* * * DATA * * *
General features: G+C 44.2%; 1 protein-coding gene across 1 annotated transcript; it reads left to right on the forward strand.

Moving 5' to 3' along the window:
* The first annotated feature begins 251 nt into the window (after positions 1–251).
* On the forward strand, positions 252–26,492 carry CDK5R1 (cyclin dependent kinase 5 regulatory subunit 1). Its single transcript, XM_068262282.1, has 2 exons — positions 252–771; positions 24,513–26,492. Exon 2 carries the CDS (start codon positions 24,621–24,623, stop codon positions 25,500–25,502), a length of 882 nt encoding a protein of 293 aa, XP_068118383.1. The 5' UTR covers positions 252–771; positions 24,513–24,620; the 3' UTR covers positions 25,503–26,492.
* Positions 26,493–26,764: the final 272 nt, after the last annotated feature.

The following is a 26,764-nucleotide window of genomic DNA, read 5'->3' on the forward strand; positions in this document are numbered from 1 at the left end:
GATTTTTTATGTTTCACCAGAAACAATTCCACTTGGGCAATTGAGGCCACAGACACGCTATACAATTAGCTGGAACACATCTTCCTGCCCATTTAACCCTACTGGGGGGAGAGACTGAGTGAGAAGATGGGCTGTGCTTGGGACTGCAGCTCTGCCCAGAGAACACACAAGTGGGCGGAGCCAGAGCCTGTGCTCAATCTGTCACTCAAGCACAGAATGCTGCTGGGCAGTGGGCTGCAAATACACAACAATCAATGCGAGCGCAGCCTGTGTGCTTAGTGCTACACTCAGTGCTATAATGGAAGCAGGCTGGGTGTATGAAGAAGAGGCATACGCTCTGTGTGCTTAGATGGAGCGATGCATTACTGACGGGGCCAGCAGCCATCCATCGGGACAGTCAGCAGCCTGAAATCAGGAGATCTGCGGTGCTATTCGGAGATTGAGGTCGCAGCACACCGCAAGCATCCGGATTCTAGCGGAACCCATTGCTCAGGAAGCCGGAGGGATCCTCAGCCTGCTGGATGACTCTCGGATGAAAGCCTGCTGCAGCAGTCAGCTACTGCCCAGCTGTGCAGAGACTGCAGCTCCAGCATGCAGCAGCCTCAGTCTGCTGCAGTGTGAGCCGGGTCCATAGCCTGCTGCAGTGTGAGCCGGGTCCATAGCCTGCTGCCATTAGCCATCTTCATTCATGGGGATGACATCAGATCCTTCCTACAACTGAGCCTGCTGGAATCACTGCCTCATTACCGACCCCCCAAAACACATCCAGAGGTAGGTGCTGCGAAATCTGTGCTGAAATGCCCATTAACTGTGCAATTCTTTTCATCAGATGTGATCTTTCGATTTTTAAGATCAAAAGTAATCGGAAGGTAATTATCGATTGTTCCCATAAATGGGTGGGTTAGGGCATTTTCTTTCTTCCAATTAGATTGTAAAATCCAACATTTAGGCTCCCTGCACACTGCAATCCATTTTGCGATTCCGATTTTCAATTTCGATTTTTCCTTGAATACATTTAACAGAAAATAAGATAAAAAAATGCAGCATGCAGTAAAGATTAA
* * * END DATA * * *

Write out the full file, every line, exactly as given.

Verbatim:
General features: G+C 44.2%; 1 protein-coding gene across 1 annotated transcript; it reads left to right on the forward strand.

Moving 5' to 3' along the window:
* The first annotated feature begins 251 nt into the window (after positions 1–251).
* On the forward strand, positions 252–26,492 carry CDK5R1 (cyclin dependent kinase 5 regulatory subunit 1). Its single transcript, XM_068262282.1, has 2 exons — positions 252–771; positions 24,513–26,492. Exon 2 carries the CDS (start codon positions 24,621–24,623, stop codon positions 25,500–25,502), a length of 882 nt encoding a protein of 293 aa, XP_068118383.1. The 5' UTR covers positions 252–771; positions 24,513–24,620; the 3' UTR covers positions 25,503–26,492.
* Positions 26,493–26,764: the final 272 nt, after the last annotated feature.

The following is a 26,764-nucleotide window of genomic DNA, read 5'->3' on the forward strand; positions in this document are numbered from 1 at the left end:
GATTTTTTATGTTTCACCAGAAACAATTCCACTTGGGCAATTGAGGCCACAGACACGCTATACAATTAGCTGGAACACATCTTCCTGCCCATTTAACCCTACTGGGGGGAGAGACTGAGTGAGAAGATGGGCTGTGCTTGGGACTGCAGCTCTGCCCAGAGAACACACAAGTGGGCGGAGCCAGAGCCTGTGCTCAATCTGTCACTCAAGCACAGAATGCTGCTGGGCAGTGGGCTGCAAATACACAACAATCAATGCGAGCGCAGCCTGTGTGCTTAGTGCTACACTCAGTGCTATAATGGAAGCAGGCTGGGTGTATGAAGAAGAGGCATACGCTCTGTGTGCTTAGATGGAGCGATGCATTACTGACGGGGCCAGCAGCCATCCATCGGGACAGTCAGCAGCCTGAAATCAGGAGATCTGCGGTGCTATTCGGAGATTGAGGTCGCAGCACACCGCAAGCATCCGGATTCTAGCGGAACCCATTGCTCAGGAAGCCGGAGGGATCCTCAGCCTGCTGGATGACTCTCGGATGAAAGCCTGCTGCAGCAGTCAGCTACTGCCCAGCTGTGCAGAGACTGCAGCTCCAGCATGCAGCAGCCTCAGTCTGCTGCAGTGTGAGCCGGGTCCATAGCCTGCTGCAGTGTGAGCCGGGTCCATAGCCTGCTGCCATTAGCCATCTTCATTCATGGGGATGACATCAGATCCTTCCTACAACTGAGCCTGCTGGAATCACTGCCTCATTACCGACCCCCCAAAACACATCCAGAGGTAGGTGCTGCGAAATCTGTGCTGAAATGCCCATTAACTGTGCAATTCTTTTCATCAGATGTGATCTTTCGATTTTTAAGATCAAAAGTAATCGGAAGGTAATTATCGATTGTTCCCATAAATGGGTGGGTTAGGGCATTTTCTTTCTTCCAATTAGATTGTAAAATCCAACATTTAGGCTCCCTGCACACTGCAATCCATTTTGCGATTCCGATTTTCAATTTCGATTTTTCCTTGAATACATTTAACAGAAAATAAGATAAAAAAATGCAGCATGCAGTAAAGATTAA